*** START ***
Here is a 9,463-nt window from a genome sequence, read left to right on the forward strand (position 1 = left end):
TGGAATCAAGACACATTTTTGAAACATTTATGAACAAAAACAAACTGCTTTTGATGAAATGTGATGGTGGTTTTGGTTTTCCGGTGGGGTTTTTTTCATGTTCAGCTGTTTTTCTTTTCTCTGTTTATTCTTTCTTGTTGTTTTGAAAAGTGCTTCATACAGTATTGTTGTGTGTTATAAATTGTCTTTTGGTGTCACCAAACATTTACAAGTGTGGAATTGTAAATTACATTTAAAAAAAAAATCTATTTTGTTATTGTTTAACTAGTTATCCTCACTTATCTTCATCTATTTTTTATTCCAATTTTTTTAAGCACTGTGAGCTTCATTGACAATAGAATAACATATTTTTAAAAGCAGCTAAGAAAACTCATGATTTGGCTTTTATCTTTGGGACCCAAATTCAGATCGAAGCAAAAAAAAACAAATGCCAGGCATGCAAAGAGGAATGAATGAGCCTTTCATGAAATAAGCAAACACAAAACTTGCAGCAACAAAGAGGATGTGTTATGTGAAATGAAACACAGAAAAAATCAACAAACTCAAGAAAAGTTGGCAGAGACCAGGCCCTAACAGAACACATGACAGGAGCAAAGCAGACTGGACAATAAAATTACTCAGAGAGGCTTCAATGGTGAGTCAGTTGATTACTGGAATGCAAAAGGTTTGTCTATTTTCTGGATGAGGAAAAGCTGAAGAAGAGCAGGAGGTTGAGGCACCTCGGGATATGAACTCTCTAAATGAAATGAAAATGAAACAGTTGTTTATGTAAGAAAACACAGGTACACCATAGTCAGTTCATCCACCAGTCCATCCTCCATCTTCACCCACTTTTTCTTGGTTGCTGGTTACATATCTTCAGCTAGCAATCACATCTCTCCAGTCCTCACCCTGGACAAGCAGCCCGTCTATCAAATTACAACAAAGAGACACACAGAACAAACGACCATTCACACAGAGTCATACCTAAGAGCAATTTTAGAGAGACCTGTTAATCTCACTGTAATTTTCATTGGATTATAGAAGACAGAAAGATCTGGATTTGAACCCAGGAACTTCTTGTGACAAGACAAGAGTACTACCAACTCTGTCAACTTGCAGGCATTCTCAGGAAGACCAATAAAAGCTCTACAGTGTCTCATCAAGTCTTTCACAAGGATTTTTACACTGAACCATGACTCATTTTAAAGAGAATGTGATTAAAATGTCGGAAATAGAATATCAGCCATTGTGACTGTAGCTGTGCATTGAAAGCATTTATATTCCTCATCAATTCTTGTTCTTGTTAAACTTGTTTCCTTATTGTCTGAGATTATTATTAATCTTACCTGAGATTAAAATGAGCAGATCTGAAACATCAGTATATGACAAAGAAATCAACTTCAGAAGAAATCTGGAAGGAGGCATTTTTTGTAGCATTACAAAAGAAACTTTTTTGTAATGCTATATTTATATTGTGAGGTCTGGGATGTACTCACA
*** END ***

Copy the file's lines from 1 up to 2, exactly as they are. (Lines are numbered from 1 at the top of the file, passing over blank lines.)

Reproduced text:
Here is a 9,463-nt window from a genome sequence, read left to right on the forward strand (position 1 = left end):
TGGAATCAAGACACATTTTTGAAACATTTATGAACAAAAACAAACTGCTTTTGATGAAATGTGATGGTGGTTTTGGTTTTCCGGTGGGGTTTTTTTCATGTTCAGCTGTTTTTCTTTTCTCTGTTTATTCTTTCTTGTTGTTTTGAAAAGTGCTTCATACAGTATTGTTGTGTGTTATAAATTGTCTTTTGGTGTCACCAAACATTTACAAGTGTGGAATTGTAAATTACATTTAAAAAAAAAATCTATTTTGTTATTGTTTAACTAGTTATCCTCACTTATCTTCATCTATTTTTTATTCCAATTTTTTTAAGCACTGTGAGCTTCATTGACAATAGAATAACATATTTTTAAAAGCAGCTAAGAAAACTCATGATTTGGCTTTTATCTTTGGGACCCAAATTCAGATCGAAGCAAAAAAAAACAAATGCCAGGCATGCAAAGAGGAATGAATGAGCCTTTCATGAAATAAGCAAACACAAAACTTGCAGCAACAAAGAGGATGTGTTATGTGAAATGAAACACAGAAAAAATCAACAAACTCAAGAAAAGTTGGCAGAGACCAGGCCCTAACAGAACACATGACAGGAGCAAAGCAGACTGGACAATAAAATTACTCAGAGAGGCTTCAATGGTGAGTCAGTTGATTACTGGAATGCAAAAGGTTTGTCTATTTTCTGGATGAGGAAAAGCTGAAGAAGAGCAGGAGGTTGAGGCACCTCGGGATATGAACTCTCTAAATGAAATGAAAATGAAACAGTTGTTTATGTAAGAAAACACAGGTACACCATAGTCAGTTCATCCACCAGTCCATCCTCCATCTTCACCCACTTTTTCTTGGTTGCTGGTTACATATCTTCAGCTAGCAATCACATCTCTCCAGTCCTCACCCTGGACAAGCAGCCCGTCTATCAAATTACAACAAAGAGACACACAGAACAAACGACCATTCACACAGAGTCATACCTAAGAGCAATTTTAGAGAGACCTGTTAATCTCACTGTAATTTTCATTGGATTATAGAAGACAGAAAGATCTGGATTTGAACCCAGGAACTTCTTGTGACAAGACAAGAGTACTACCAACTCTGTCAACTTGCAGGCATTCTCAGGAAGACCAATAAAAGCTCTACAGTGTCTCATCAAGTCTTTCACAAGGATTTTTACACTGAACCATGACTCATTTTAAAGAGAATGTGATTAAAATGTCGGAAATAGAATATCAGCCATTGTGACTGTAGCTGTGCATTGAAAGCATTTATATTCCTCATCAATTCTTGTTCTTGTTAAACTTGTTTCCTTATTGTCTGAGATTATTATTAATCTTACCTGAGATTAAAATGAGCAGATCTGAAACATCAGTATATGACAAAGAAATCAACTTCAGAAGAAATCTGGAAGGAGGCATTTTTTGTAGCATTACAAAAGAAACTTTTTTGTAATGCTATATTTATATTGTGAGGTCTGGGATGTACTCACA